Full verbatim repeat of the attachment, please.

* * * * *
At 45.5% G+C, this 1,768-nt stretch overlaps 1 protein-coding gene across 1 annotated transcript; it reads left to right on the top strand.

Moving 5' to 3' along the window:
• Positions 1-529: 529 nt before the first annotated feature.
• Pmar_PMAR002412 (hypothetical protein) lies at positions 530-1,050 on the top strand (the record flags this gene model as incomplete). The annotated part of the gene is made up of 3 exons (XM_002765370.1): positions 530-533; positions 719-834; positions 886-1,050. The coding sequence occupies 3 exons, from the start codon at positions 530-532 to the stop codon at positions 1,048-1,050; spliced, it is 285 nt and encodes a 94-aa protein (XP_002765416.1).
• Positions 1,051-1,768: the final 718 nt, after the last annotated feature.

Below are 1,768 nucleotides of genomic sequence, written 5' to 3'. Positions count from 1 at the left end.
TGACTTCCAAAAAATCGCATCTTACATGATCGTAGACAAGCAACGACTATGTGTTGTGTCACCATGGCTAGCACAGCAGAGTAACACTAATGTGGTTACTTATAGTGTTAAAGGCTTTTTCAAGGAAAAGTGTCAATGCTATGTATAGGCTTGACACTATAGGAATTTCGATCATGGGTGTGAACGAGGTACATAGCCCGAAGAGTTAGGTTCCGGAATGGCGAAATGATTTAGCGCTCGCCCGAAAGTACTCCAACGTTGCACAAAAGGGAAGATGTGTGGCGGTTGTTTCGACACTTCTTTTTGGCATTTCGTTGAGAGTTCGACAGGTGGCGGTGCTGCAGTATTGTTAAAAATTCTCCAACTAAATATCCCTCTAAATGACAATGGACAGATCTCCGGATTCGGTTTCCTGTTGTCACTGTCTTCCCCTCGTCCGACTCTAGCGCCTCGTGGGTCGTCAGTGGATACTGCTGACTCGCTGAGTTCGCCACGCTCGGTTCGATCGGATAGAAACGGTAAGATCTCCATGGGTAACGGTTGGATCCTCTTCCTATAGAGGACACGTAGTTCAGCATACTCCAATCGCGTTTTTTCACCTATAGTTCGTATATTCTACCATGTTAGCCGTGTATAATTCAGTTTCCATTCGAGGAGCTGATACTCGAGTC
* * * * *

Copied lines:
At 45.5% G+C, this 1,768-nt stretch overlaps 1 protein-coding gene across 1 annotated transcript; it reads left to right on the top strand.

Moving 5' to 3' along the window:
• Positions 1-529: 529 nt before the first annotated feature.
• Pmar_PMAR002412 (hypothetical protein) lies at positions 530-1,050 on the top strand (the record flags this gene model as incomplete). The annotated part of the gene is made up of 3 exons (XM_002765370.1): positions 530-533; positions 719-834; positions 886-1,050. The coding sequence occupies 3 exons, from the start codon at positions 530-532 to the stop codon at positions 1,048-1,050; spliced, it is 285 nt and encodes a 94-aa protein (XP_002765416.1).
• Positions 1,051-1,768: the final 718 nt, after the last annotated feature.

Below are 1,768 nucleotides of genomic sequence, written 5' to 3'. Positions count from 1 at the left end.
TGACTTCCAAAAAATCGCATCTTACATGATCGTAGACAAGCAACGACTATGTGTTGTGTCACCATGGCTAGCACAGCAGAGTAACACTAATGTGGTTACTTATAGTGTTAAAGGCTTTTTCAAGGAAAAGTGTCAATGCTATGTATAGGCTTGACACTATAGGAATTTCGATCATGGGTGTGAACGAGGTACATAGCCCGAAGAGTTAGGTTCCGGAATGGCGAAATGATTTAGCGCTCGCCCGAAAGTACTCCAACGTTGCACAAAAGGGAAGATGTGTGGCGGTTGTTTCGACACTTCTTTTTGGCATTTCGTTGAGAGTTCGACAGGTGGCGGTGCTGCAGTATTGTTAAAAATTCTCCAACTAAATATCCCTCTAAATGACAATGGACAGATCTCCGGATTCGGTTTCCTGTTGTCACTGTCTTCCCCTCGTCCGACTCTAGCGCCTCGTGGGTCGTCAGTGGATACTGCTGACTCGCTGAGTTCGCCACGCTCGGTTCGATCGGATAGAAACGGTAAGATCTCCATGGGTAACGGTTGGATCCTCTTCCTATAGAGGACACGTAGTTCAGCATACTCCAATCGCGTTTTTTCACCTATAGTTCGTATATTCTACCATGTTAGCCGTGTATAATTCAGTTTCCATTCGAGGAGCTGATACTCGAGTC